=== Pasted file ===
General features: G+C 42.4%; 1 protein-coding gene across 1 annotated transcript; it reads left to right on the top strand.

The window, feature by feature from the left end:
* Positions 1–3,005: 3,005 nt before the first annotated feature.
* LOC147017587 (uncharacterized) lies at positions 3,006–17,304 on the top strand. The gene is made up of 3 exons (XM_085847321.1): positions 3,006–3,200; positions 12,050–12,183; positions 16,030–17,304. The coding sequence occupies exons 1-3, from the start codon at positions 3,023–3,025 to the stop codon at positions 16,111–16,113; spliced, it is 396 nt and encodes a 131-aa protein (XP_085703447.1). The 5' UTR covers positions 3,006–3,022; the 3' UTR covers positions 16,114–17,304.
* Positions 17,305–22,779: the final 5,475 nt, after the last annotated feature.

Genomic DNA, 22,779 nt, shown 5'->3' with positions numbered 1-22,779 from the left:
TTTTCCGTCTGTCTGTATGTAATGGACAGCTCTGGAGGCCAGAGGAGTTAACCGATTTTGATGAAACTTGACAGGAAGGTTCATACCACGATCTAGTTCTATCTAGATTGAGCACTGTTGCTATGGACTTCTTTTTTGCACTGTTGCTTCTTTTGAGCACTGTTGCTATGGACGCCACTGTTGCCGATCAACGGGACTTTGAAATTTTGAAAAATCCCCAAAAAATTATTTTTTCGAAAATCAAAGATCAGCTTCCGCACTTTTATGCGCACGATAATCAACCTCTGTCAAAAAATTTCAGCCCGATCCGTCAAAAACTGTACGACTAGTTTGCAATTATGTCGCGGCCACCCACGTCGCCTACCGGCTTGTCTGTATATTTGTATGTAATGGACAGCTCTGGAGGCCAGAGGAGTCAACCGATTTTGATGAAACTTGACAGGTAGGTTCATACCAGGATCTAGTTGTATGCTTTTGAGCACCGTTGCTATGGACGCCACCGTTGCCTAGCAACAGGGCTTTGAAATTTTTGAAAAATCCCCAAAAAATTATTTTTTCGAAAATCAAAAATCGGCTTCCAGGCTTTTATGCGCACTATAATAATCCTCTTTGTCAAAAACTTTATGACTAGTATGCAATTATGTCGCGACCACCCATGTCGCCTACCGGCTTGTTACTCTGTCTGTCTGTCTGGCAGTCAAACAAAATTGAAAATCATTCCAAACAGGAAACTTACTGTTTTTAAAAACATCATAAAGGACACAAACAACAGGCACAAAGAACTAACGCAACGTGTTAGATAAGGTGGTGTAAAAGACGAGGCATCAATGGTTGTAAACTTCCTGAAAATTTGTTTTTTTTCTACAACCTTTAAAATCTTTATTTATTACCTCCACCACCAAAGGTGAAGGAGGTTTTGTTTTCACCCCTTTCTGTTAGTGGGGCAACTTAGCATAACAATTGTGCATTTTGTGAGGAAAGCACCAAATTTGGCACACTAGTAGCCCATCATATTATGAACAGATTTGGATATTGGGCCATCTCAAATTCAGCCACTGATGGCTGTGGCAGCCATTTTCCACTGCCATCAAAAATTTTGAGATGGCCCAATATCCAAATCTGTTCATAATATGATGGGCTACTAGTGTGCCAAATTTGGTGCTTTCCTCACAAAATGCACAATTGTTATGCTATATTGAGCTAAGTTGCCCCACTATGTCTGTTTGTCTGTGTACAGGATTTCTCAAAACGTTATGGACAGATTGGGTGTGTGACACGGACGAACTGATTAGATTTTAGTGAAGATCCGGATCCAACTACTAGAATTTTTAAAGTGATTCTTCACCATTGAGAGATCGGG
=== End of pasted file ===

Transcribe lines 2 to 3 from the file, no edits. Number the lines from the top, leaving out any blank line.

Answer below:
The window, feature by feature from the left end:
* Positions 1–3,005: 3,005 nt before the first annotated feature.